MMTers detest payfors as wrongheaded thinking about money. Money only exists because of government spending, and under MMT, the government should just create as much as it needs to finance its projects. In a tight economy—like we have now—MMT might want offsets to new spending. But higher taxes or lower spending elsewhere would be aimed at avoiding inflation, not at balancing the budget... The most important claim of MMT is that a government need never default on debt issued in its own currency."
It's like having an irrevocable credit card. And it won't cause inflation, MMTers argue, as long as government taxes the rich enough to take the printed money out of circulation. "Taxes are, they concede, sometimes necessary to stave off inflation, and as a consequence, preventing inflation can require cutting back on deficit spending by hiking taxes. But the lower inflation caused by higher taxes is not an effect of 'lowering the deficit'; the lower deficit is just an artifact of the choice to raise taxes to fight inflation." So long as inflation is kept low enough to match the real rate of growth that somehow arrives from the future this process can continue indefinitely.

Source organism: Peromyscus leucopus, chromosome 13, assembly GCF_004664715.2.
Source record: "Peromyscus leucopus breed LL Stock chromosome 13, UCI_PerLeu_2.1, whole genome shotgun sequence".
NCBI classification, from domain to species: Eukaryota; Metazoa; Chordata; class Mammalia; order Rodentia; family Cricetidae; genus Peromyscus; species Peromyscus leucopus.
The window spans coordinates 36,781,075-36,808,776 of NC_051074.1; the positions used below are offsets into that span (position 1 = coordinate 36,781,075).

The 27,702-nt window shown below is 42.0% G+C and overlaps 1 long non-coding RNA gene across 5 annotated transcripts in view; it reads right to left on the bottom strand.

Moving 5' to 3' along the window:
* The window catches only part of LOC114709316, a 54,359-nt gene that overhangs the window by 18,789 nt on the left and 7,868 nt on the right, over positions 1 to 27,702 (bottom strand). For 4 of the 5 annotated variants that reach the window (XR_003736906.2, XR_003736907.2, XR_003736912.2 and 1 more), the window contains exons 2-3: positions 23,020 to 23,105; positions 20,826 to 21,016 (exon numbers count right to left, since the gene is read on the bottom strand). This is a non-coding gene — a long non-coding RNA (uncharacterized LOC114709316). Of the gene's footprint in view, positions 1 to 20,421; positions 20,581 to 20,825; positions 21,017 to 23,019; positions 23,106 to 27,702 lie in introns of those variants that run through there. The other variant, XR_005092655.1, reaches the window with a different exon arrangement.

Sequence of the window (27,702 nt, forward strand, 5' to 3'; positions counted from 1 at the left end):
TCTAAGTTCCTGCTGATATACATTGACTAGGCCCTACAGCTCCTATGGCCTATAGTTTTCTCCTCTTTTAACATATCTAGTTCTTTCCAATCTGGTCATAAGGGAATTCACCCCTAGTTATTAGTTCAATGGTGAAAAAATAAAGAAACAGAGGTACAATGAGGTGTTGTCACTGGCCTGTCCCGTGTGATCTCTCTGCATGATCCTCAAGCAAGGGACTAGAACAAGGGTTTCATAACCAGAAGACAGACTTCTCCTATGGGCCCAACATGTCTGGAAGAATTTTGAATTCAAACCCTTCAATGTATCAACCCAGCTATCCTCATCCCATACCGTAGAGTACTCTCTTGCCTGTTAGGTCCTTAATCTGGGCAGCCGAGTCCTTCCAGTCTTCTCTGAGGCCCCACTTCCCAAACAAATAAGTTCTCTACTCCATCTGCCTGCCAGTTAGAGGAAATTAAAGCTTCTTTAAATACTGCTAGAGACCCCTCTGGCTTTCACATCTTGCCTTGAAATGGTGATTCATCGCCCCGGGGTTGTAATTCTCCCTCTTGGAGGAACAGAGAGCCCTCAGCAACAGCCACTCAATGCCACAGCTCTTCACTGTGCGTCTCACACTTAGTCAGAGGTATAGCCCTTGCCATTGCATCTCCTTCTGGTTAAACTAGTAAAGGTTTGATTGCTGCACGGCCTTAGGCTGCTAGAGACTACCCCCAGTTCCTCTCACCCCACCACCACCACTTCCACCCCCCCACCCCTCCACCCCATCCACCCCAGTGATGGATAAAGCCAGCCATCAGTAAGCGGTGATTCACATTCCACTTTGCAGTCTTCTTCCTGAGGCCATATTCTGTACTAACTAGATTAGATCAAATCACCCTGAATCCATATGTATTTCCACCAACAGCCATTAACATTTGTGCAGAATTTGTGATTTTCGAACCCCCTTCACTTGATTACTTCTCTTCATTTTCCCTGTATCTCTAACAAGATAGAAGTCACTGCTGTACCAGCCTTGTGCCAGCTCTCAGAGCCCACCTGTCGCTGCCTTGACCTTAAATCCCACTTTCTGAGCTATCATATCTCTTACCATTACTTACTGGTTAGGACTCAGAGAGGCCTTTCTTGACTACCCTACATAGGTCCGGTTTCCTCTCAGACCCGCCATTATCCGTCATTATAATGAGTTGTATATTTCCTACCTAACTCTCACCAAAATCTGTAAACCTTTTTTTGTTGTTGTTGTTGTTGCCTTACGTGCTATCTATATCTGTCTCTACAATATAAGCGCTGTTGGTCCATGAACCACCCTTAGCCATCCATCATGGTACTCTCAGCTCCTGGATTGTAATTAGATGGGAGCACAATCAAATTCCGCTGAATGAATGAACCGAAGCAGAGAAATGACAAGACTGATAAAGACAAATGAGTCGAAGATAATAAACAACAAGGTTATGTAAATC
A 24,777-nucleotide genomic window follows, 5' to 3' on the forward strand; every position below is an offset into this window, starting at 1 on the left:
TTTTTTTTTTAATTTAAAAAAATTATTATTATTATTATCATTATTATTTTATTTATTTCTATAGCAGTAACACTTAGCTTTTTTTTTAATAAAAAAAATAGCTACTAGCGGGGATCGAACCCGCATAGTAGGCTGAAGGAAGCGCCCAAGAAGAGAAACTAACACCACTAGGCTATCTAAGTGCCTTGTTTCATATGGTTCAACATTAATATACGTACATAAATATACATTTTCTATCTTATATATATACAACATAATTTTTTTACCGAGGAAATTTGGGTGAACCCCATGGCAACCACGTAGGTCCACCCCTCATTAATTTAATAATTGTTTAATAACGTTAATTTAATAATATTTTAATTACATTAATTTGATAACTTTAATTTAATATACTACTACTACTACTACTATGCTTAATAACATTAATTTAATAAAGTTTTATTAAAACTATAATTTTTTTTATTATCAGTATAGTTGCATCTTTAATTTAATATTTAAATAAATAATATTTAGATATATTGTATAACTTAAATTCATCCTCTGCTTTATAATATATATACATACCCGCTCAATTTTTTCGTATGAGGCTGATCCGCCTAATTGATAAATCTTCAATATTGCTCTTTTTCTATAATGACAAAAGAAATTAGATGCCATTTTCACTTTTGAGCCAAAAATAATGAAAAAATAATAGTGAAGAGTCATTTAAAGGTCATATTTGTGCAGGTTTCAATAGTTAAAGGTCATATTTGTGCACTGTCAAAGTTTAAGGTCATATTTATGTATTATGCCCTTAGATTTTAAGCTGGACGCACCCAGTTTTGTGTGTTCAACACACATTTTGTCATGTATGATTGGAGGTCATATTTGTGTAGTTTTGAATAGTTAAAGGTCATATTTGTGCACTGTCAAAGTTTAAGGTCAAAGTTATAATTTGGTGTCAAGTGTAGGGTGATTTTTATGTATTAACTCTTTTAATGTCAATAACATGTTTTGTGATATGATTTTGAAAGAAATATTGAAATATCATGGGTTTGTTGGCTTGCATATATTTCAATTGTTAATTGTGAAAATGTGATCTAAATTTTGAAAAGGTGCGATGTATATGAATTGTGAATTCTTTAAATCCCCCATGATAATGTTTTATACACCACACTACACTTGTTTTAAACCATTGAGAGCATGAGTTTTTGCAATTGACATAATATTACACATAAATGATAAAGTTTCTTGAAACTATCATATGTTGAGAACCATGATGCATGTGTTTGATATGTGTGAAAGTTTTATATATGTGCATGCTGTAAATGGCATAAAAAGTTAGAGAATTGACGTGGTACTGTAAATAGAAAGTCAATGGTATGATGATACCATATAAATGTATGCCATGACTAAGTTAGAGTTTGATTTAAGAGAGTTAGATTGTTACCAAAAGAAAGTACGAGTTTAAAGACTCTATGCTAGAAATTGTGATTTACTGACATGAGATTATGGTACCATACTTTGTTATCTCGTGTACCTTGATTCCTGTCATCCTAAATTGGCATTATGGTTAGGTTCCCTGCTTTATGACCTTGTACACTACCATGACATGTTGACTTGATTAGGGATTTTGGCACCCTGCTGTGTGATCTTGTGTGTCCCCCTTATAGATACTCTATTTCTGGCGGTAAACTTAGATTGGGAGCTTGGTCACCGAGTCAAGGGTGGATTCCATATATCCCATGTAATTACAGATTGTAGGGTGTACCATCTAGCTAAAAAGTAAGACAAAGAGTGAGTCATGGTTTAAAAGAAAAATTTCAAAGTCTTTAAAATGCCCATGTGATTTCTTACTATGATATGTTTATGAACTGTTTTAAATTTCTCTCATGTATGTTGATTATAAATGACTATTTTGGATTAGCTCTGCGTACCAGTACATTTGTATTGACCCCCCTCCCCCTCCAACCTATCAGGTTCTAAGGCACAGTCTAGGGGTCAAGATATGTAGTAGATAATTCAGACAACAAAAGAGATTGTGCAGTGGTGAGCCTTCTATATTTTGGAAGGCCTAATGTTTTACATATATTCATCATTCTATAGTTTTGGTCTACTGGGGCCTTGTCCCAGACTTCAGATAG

But this is intellectually unsatisfactory. Who is this future Santa? Why is the future necessarily fecund, such that humanity can rely on it to pay its debts? The probable answer is that life, if not stifled, gets "smarter" as time goes. It struggles to its feet despite government burdens. The definition of life is that it grows. It finds ways to turn natural "free energy" into information and intelligence that 'transformative' governments can use to pay their bills.
Entropy reduction is another way of saying bringing order from disorder. As Jeremy England of MIT recently argued, life may well have originated as process of dissipating the energy that was so abundant in the universe by inventing patterns. As England put it, "a great way of dissipating more is to make more copies of yourself.” Life turns energy into information and that energy was present at the outset, all the way back to the Big Bang or its equivalent. We discover it's Santas all the way down!